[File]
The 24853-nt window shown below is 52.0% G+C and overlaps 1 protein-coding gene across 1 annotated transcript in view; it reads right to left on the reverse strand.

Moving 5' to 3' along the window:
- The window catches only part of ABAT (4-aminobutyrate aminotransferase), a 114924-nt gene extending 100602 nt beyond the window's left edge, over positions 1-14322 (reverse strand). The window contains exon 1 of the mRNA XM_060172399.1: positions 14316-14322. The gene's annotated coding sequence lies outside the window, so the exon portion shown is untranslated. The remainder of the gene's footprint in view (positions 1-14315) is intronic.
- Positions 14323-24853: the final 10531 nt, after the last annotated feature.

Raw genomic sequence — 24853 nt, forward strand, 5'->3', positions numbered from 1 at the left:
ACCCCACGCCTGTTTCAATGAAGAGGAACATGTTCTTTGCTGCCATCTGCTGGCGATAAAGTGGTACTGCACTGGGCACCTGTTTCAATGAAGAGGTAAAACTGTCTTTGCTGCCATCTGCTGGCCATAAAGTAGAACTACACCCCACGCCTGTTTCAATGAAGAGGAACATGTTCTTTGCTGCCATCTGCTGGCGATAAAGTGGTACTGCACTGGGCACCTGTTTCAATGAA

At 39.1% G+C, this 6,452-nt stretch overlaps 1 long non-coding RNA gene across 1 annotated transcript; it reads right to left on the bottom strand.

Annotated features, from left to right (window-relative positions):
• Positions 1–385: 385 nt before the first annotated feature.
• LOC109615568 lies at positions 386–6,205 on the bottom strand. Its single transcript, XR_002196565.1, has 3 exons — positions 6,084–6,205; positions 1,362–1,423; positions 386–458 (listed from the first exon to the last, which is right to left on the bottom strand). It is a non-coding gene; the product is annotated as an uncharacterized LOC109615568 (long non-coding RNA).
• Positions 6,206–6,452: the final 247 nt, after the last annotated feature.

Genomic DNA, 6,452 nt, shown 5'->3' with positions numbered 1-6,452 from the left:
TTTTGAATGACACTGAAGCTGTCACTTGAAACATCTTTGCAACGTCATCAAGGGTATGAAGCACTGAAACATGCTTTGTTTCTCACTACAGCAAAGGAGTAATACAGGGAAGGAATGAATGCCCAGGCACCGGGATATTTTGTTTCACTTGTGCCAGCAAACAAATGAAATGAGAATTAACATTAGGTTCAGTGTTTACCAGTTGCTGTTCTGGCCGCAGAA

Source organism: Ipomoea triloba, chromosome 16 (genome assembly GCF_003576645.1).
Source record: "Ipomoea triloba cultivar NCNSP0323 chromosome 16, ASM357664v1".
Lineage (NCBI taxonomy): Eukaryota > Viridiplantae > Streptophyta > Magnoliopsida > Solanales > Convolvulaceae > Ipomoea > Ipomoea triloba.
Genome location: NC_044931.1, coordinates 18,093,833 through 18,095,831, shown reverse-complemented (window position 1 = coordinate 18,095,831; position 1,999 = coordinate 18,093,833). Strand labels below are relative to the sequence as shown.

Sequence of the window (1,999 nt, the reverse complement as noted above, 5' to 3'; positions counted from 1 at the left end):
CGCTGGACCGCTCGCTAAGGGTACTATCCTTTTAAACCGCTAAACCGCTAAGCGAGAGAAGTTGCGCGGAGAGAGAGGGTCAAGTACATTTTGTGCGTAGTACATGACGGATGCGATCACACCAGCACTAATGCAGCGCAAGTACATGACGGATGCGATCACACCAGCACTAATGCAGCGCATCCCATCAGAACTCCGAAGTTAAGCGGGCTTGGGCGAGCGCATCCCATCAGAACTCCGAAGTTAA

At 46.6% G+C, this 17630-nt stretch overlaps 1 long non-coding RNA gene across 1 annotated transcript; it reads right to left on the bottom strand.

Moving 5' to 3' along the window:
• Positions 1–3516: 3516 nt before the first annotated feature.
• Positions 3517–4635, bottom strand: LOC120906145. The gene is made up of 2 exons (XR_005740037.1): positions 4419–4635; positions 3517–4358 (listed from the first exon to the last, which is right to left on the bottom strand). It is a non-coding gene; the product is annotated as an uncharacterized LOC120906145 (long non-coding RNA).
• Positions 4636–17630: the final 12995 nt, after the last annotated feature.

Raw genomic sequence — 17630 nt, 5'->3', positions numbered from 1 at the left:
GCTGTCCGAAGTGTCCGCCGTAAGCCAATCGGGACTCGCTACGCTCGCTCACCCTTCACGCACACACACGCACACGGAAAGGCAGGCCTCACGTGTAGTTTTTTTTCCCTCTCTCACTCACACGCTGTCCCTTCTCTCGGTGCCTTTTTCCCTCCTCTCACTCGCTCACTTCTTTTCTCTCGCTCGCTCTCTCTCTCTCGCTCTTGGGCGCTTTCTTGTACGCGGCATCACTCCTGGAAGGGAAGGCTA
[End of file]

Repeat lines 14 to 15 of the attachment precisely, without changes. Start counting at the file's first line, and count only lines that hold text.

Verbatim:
Source organism: Ipomoea triloba, chromosome 16 (genome assembly GCF_003576645.1).
Source record: "Ipomoea triloba cultivar NCNSP0323 chromosome 16, ASM357664v1".